By the end of the 1990s, cinema was a century old; the art of making movies still evolved in unique ways. Animation just had an overhaul thanks to computers and the popularity of Toy Story. Green screen immersion was getting good enough to transport us into unimaginable places like The Matrix. More than anything, filmmaking was embracing technology in ways that made movies more expensive to make. However, the box office returns for these movies were worth the risk for studios. So it’s surprising that a film made with an extremely low budget, a camcorder, and some creativity burst out and became one of the top films of 1999. The Blair Witch Project took people by storm.

If it were released today, it wouldn’t be all that special; but that’s because it paved serious paths for the future of cinema. It’s a movie worth examining because of how it was made, how it was marketed, and why its story feels iconic now, 25 years later.

Taking Found Footage Mainstream

I’m not here to argue that The Blair Witch Project was the first film to create the “found footage” style. There are definitely arguments to be made that Orson Welles did it in the 1970s. Or that a movie like 1991’s America’s Deadliest Home Video used a camcorder as its main way of capturing footage; but I do think that The Blair Witch Project popularized the style. It went from being a gimmick to being a respected way to make a movie. Horror filmmakers have used it to mixed results, but you can’t deny the success of the Paranormal Activity franchise or Cloverfield. I’d argue that those films never get made without The Blair Witch Project.

This style of film also derives from what happened in the 90s when it came to documentary television. This was a time period when cable TV channels like TLC, Discovery, and The History Channel featured camcorder footage in shows about ghost hunting, cryptozoology, and alien phenomena. Thanks to the average person owning a video camera by the end of the century, we could use footage shot by anyone and add it to a documentary. These shows, usually shown late at night, became hits with audiences. Before reality shows co-opted educational cable channels, the “horror-esque” documentary shows were the bread and butter of these channels. Whether they knew they were tapping into the cultural phenomenon of these shows or not, young filmmakers Daniel Myrick and Eduardo Sanchez, film students at the University of Central Florida, would capitalize on this approach to horror.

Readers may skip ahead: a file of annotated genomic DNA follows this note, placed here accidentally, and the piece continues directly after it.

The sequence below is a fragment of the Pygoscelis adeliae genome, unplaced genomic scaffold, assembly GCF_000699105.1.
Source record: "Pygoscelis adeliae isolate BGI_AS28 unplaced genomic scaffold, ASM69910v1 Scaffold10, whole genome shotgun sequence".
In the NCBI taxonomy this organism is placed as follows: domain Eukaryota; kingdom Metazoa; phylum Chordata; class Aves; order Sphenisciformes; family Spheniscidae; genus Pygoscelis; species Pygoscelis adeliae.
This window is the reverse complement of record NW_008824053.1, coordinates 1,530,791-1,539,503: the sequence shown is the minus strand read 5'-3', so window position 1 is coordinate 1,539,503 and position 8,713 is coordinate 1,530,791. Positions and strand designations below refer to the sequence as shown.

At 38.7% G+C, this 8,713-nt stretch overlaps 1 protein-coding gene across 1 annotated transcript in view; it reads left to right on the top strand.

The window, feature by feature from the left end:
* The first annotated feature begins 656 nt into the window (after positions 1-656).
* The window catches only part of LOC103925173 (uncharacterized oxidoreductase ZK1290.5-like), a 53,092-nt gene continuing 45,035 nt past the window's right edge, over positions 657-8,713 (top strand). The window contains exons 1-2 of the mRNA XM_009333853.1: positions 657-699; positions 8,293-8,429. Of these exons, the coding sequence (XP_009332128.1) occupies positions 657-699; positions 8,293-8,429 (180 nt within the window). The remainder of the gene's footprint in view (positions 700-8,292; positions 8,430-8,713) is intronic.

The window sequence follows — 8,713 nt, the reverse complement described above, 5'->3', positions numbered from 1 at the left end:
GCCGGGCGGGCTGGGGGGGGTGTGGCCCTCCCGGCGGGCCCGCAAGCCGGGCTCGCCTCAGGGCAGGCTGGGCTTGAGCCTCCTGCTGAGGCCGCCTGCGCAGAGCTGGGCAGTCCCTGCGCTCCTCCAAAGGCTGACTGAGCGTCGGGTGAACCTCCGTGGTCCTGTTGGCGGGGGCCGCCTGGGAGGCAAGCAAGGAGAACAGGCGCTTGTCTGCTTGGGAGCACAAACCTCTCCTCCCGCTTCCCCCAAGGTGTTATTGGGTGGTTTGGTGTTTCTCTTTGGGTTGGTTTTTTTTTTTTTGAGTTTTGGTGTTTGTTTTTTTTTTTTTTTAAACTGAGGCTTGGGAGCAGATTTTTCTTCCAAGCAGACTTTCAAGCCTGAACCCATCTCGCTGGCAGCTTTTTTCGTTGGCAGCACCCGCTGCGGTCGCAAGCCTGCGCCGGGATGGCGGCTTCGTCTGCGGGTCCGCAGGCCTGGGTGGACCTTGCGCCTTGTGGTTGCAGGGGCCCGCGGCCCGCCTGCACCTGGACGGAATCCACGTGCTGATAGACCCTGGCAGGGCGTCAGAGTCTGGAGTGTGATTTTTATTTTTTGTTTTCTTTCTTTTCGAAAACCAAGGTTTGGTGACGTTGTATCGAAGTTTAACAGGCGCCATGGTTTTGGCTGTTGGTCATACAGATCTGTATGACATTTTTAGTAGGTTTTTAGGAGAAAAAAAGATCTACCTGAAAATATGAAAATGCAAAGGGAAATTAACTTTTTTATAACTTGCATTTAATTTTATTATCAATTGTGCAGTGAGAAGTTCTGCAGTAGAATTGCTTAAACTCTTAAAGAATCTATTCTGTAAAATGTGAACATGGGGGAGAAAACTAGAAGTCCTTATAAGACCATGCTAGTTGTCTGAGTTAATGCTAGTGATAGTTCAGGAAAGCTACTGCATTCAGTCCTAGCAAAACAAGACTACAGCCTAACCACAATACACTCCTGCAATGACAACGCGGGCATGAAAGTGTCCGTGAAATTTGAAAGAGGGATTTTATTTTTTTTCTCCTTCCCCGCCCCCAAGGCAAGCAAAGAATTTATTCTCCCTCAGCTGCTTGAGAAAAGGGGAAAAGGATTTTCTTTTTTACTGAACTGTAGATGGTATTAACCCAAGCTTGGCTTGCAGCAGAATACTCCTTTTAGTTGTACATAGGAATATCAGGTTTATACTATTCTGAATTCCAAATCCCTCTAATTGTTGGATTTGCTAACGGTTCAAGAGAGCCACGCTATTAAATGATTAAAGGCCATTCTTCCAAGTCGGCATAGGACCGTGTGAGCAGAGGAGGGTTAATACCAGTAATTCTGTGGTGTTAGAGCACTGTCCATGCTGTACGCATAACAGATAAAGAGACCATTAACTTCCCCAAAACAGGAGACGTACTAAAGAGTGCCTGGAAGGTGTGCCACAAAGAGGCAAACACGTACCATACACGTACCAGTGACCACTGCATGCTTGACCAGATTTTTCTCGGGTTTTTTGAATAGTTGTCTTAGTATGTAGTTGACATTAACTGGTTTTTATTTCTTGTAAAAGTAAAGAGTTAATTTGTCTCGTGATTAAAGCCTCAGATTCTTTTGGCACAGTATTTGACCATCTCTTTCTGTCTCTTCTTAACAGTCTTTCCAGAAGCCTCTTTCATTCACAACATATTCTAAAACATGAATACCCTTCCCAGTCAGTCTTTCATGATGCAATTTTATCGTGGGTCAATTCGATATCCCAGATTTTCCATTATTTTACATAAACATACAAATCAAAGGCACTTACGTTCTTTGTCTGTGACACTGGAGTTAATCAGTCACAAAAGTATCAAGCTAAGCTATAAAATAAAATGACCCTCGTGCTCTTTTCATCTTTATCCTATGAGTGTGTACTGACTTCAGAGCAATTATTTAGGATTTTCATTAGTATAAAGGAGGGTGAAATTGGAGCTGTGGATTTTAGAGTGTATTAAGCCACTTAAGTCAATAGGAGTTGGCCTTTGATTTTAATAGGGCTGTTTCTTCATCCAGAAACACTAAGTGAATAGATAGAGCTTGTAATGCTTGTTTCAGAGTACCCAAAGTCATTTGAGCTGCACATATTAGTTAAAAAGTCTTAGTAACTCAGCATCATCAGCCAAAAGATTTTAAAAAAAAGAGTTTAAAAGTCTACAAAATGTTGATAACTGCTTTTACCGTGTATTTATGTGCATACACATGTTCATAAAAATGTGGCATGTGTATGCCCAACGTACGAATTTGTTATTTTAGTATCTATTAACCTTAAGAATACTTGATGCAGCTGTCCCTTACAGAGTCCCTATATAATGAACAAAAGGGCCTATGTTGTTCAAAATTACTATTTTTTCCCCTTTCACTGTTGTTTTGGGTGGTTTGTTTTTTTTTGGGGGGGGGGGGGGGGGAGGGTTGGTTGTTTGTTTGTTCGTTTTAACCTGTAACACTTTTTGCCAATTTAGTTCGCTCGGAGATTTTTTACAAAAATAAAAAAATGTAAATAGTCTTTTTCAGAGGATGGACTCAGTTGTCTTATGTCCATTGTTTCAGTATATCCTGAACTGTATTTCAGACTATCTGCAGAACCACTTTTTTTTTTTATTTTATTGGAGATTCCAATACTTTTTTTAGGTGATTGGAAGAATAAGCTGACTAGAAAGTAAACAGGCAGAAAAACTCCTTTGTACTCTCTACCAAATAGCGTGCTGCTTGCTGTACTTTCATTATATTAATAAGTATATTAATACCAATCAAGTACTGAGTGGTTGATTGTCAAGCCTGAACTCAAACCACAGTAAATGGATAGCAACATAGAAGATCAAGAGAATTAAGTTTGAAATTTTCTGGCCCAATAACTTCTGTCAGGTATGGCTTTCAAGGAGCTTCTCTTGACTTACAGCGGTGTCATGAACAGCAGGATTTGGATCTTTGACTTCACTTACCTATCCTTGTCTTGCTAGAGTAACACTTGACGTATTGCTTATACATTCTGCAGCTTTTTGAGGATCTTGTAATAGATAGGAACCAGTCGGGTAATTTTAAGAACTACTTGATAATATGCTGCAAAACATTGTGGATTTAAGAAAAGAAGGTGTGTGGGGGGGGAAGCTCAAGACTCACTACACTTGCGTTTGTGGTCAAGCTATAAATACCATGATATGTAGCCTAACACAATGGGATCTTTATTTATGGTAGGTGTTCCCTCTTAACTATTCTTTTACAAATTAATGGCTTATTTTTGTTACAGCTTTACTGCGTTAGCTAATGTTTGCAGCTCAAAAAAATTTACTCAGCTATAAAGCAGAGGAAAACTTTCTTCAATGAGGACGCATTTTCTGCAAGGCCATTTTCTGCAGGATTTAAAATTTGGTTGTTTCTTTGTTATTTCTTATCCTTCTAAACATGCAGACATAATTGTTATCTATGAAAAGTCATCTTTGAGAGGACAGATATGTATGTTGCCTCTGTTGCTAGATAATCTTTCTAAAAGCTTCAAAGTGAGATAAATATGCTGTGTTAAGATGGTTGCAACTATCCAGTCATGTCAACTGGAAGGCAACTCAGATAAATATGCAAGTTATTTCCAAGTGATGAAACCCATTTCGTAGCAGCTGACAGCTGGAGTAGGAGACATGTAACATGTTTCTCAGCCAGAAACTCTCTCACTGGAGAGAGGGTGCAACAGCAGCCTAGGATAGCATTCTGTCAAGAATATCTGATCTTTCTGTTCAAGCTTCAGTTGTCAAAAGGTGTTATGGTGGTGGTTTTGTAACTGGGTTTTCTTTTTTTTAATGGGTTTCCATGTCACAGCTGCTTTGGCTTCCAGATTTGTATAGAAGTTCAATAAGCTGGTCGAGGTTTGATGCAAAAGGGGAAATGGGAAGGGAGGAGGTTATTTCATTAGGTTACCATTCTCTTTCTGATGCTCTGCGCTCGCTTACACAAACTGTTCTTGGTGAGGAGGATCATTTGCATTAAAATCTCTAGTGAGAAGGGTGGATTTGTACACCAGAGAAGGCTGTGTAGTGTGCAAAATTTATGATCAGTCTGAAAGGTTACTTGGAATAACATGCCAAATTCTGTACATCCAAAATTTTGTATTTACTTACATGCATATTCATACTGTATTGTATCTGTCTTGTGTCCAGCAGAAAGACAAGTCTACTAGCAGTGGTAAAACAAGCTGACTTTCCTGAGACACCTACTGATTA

Writers and Directors Daniel Myrick and Eduardo Sanchez

Improvising a Movie

Comedy films usually give actors the space to improvise scenes. If not directly built into the script, additional shots are allowed in order to make the best of something. That isn’t the case in many other genres, so it’s unique to know that The Blair Witch Project had a short 35-page script. Most of the film’s dialogue was made up by the actors, as were many of the camera shots since they were the ones holding the camera. In fact, the process of improvisation began with auditions where no script was given. Heather Donahue, Michael Williams, and Joshua Leanard would end up with the main roles in the film, and controversially, they endured much during the filming process.

Shooting on location in Maryland, the actors were given clues each day about where to go next and were asked to film and improvise what was happening. During the evenings, the crew would torment the actors, and they would be deprived of meals. Authenticity or not, this kind of practice likely wouldn’t fly in the present day, but it did heighten the improvised scenes. Some scenes were even added to the script late in filming, like the movie’s ending of Mike standing in the corner. To further the authentic nature of what was being filmed, the actor’s real names were used, which helped give the film that ghost-hunting vibe of the late-night Discovery channel shows.

Before the Viral Internet Age

The realism of The Blair Witch Project was part of the selling point when it came to marketing. Although the budget for the film was around $60K, the marketing more than doubled that number. It was worth it. At the time of the film’s release, I was in high school, and horror fans or not, it became a major talking point among my peer group. The genius marketing strategy was to make the film seem like it was real with wanted ads for the actors involved, newsreel clips, and a mockumentary that Myrick and Sanchez made about the Blair Witch legend for the Sci-Fi channel (now SyFy) which leaned back into what was popular on cable at the time.